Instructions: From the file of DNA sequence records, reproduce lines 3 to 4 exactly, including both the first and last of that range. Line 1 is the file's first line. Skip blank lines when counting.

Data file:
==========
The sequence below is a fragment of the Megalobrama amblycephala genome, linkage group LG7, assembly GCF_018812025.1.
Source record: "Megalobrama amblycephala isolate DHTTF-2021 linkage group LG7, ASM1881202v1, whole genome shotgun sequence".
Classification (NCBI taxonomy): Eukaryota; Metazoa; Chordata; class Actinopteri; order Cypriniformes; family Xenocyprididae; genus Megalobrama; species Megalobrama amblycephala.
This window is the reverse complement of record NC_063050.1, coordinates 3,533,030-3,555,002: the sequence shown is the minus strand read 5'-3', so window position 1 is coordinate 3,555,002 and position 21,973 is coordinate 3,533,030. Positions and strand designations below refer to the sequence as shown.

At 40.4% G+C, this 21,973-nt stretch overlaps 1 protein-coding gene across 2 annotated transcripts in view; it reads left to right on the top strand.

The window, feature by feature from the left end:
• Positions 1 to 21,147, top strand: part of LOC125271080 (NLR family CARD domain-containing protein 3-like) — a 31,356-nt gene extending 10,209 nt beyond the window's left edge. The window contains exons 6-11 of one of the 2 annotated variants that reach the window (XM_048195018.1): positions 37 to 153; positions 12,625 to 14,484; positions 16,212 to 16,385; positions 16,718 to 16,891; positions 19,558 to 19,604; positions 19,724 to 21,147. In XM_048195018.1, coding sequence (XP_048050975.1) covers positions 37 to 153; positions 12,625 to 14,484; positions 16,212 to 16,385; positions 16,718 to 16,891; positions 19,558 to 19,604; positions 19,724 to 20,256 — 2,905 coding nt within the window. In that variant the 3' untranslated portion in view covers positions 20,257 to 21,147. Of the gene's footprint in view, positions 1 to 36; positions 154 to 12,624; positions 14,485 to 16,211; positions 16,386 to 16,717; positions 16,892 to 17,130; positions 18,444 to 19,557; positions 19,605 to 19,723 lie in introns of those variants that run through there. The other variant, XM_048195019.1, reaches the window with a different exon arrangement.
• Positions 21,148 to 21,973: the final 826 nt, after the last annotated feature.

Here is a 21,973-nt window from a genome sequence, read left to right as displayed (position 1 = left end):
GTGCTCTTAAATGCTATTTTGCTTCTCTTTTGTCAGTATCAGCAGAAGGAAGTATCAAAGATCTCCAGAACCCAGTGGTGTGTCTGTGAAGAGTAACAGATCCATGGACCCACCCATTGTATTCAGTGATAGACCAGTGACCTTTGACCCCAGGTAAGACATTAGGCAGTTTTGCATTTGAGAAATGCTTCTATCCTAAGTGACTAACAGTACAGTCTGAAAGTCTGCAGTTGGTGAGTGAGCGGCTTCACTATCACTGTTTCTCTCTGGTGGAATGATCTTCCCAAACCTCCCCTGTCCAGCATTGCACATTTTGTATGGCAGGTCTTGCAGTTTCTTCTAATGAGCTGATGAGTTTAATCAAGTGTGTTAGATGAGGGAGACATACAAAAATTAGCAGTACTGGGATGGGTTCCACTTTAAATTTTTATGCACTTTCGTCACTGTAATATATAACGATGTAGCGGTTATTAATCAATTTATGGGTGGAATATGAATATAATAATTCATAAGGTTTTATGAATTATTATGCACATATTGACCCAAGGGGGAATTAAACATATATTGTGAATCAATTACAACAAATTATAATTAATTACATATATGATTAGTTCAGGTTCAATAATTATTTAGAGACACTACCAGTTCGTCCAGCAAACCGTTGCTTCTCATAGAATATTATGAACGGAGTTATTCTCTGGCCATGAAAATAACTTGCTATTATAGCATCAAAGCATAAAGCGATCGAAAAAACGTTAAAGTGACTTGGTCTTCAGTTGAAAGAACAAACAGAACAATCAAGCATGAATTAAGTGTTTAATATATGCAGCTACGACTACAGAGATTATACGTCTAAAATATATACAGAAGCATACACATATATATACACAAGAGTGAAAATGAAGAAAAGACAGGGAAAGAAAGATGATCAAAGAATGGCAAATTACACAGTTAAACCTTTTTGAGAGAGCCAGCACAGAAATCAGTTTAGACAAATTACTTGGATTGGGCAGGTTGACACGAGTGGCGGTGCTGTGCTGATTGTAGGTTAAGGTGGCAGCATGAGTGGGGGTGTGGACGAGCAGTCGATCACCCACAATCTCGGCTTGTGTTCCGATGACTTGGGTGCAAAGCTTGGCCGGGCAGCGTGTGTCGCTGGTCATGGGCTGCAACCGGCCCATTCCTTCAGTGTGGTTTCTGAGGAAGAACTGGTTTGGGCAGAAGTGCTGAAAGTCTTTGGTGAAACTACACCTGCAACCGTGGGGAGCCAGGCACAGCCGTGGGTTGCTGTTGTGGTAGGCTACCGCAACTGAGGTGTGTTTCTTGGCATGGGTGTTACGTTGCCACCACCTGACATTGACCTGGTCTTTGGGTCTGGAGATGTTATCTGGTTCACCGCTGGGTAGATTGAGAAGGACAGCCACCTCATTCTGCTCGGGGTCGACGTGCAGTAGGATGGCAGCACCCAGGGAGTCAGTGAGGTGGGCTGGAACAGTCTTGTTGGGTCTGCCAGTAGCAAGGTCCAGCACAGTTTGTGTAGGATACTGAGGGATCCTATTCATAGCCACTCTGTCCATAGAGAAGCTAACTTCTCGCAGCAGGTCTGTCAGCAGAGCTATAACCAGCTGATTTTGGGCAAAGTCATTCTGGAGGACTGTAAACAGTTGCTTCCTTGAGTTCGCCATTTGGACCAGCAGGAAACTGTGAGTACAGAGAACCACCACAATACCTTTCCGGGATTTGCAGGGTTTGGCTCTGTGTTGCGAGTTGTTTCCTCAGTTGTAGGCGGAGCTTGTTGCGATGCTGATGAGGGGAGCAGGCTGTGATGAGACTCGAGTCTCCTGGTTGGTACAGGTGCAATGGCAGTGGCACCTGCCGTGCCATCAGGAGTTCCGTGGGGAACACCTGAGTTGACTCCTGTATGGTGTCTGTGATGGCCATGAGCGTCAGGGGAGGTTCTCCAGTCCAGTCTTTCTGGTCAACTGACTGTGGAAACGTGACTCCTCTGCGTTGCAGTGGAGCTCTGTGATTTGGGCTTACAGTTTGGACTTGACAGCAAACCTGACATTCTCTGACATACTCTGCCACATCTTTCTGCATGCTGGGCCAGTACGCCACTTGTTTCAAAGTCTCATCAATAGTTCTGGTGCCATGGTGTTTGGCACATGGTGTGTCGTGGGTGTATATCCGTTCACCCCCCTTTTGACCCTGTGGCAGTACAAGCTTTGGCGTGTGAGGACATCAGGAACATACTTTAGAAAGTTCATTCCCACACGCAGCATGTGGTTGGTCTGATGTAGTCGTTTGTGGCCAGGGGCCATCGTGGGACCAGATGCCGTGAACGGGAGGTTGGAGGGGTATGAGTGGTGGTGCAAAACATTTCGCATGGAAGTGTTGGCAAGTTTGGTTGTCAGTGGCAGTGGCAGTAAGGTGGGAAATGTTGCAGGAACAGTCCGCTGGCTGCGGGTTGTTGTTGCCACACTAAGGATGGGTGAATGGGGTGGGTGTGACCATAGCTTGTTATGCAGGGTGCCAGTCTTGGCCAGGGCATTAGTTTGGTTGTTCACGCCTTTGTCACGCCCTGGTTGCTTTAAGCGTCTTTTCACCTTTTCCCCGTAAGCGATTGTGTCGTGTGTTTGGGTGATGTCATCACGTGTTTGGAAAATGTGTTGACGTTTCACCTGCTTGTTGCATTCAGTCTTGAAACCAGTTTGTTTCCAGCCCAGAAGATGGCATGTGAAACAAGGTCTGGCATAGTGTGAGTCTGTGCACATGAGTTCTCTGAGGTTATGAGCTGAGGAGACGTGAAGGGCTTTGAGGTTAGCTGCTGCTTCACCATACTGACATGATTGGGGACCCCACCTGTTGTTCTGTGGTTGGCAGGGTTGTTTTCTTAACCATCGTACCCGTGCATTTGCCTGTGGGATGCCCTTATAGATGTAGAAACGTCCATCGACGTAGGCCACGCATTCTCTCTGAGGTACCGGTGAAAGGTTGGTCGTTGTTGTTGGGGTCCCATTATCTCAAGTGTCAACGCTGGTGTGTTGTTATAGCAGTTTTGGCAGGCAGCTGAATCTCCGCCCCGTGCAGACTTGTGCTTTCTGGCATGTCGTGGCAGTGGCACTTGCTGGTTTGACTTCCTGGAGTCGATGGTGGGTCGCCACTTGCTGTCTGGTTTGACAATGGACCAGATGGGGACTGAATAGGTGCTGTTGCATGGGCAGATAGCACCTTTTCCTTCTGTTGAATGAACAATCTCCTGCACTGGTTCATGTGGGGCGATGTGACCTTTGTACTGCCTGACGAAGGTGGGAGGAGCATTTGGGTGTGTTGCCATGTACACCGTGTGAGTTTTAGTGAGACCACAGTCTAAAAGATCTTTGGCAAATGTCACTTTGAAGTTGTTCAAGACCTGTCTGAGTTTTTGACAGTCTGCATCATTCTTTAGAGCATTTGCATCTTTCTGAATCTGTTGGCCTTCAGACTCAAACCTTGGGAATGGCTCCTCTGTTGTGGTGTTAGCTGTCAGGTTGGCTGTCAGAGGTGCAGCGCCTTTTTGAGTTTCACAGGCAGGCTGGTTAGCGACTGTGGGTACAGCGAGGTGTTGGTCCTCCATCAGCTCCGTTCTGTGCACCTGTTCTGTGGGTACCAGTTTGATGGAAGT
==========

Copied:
Classification (NCBI taxonomy): Eukaryota; Metazoa; Chordata; class Actinopteri; order Cypriniformes; family Xenocyprididae; genus Megalobrama; species Megalobrama amblycephala.
This window is the reverse complement of record NC_063050.1, coordinates 3,533,030-3,555,002: the sequence shown is the minus strand read 5'-3', so window position 1 is coordinate 3,555,002 and position 21,973 is coordinate 3,533,030. Positions and strand designations below refer to the sequence as shown.